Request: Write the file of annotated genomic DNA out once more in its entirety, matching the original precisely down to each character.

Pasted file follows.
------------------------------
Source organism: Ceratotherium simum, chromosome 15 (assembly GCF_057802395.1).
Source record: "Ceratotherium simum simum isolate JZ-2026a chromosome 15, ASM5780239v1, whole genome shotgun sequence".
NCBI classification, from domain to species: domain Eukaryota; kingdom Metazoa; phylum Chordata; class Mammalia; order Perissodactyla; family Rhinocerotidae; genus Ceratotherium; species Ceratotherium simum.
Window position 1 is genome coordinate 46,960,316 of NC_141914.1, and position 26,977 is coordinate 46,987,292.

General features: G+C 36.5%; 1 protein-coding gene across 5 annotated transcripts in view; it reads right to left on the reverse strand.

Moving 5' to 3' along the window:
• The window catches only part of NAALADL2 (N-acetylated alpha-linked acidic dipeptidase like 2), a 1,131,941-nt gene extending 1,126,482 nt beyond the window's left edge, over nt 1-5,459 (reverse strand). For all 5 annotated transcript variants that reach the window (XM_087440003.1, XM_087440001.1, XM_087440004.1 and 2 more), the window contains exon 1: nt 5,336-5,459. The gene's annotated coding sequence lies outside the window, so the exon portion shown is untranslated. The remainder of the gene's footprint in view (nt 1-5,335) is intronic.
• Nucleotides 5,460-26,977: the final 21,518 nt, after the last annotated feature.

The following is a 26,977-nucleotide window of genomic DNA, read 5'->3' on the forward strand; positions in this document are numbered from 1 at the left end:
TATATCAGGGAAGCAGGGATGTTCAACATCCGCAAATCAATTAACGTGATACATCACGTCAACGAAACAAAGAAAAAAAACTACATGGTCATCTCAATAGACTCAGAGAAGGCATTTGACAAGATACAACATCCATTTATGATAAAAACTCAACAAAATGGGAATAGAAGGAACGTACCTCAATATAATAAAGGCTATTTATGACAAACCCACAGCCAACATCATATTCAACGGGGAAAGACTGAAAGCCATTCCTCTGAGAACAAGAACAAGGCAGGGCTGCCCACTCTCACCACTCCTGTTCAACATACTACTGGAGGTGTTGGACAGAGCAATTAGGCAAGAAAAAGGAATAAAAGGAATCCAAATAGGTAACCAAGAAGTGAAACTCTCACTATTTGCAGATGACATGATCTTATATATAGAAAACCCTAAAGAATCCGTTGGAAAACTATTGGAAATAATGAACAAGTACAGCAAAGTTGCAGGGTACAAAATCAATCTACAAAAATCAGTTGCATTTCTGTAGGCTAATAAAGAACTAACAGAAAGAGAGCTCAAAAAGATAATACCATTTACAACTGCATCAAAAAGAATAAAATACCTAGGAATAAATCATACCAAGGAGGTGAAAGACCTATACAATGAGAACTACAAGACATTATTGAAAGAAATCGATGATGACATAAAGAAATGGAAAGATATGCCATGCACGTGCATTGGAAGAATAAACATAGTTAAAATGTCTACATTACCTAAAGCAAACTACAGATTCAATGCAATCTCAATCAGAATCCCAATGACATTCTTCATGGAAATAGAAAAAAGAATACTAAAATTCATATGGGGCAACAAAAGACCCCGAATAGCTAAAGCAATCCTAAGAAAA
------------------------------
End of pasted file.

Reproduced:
Source organism: Ceratotherium simum, chromosome 15 (assembly GCF_057802395.1).
Source record: "Ceratotherium simum simum isolate JZ-2026a chromosome 15, ASM5780239v1, whole genome shotgun sequence".
NCBI classification, from domain to species: domain Eukaryota; kingdom Metazoa; phylum Chordata; class Mammalia; order Perissodactyla; family Rhinocerotidae; genus Ceratotherium; species Ceratotherium simum.
Window position 1 is genome coordinate 46,960,316 of NC_141914.1, and position 26,977 is coordinate 46,987,292.

General features: G+C 36.5%; 1 protein-coding gene across 5 annotated transcripts in view; it reads right to left on the reverse strand.

Moving 5' to 3' along the window:
• The window catches only part of NAALADL2 (N-acetylated alpha-linked acidic dipeptidase like 2), a 1,131,941-nt gene extending 1,126,482 nt beyond the window's left edge, over nt 1-5,459 (reverse strand). For all 5 annotated transcript variants that reach the window (XM_087440003.1, XM_087440001.1, XM_087440004.1 and 2 more), the window contains exon 1: nt 5,336-5,459. The gene's annotated coding sequence lies outside the window, so the exon portion shown is untranslated. The remainder of the gene's footprint in view (nt 1-5,335) is intronic.
• Nucleotides 5,460-26,977: the final 21,518 nt, after the last annotated feature.

The following is a 26,977-nucleotide window of genomic DNA, read 5'->3' on the forward strand; positions in this document are numbered from 1 at the left end:
TATATCAGGGAAGCAGGGATGTTCAACATCCGCAAATCAATTAACGTGATACATCACGTCAACGAAACAAAGAAAAAAAACTACATGGTCATCTCAATAGACTCAGAGAAGGCATTTGACAAGATACAACATCCATTTATGATAAAAACTCAACAAAATGGGAATAGAAGGAACGTACCTCAATATAATAAAGGCTATTTATGACAAACCCACAGCCAACATCATATTCAACGGGGAAAGACTGAAAGCCATTCCTCTGAGAACAAGAACAAGGCAGGGCTGCCCACTCTCACCACTCCTGTTCAACATACTACTGGAGGTGTTGGACAGAGCAATTAGGCAAGAAAAAGGAATAAAAGGAATCCAAATAGGTAACCAAGAAGTGAAACTCTCACTATTTGCAGATGACATGATCTTATATATAGAAAACCCTAAAGAATCCGTTGGAAAACTATTGGAAATAATGAACAAGTACAGCAAAGTTGCAGGGTACAAAATCAATCTACAAAAATCAGTTGCATTTCTGTAGGCTAATAAAGAACTAACAGAAAGAGAGCTCAAAAAGATAATACCATTTACAACTGCATCAAAAAGAATAAAATACCTAGGAATAAATCATACCAAGGAGGTGAAAGACCTATACAATGAGAACTACAAGACATTATTGAAAGAAATCGATGATGACATAAAGAAATGGAAAGATATGCCATGCACGTGCATTGGAAGAATAAACATAGTTAAAATGTCTACATTACCTAAAGCAAACTACAGATTCAATGCAATCTCAATCAGAATCCCAATGACATTCTTCATGGAAATAGAAAAAAGAATACTAAAATTCATATGGGGCAACAAAAGACCCCGAATAGCTAAAGCAATCCTAAGAAAA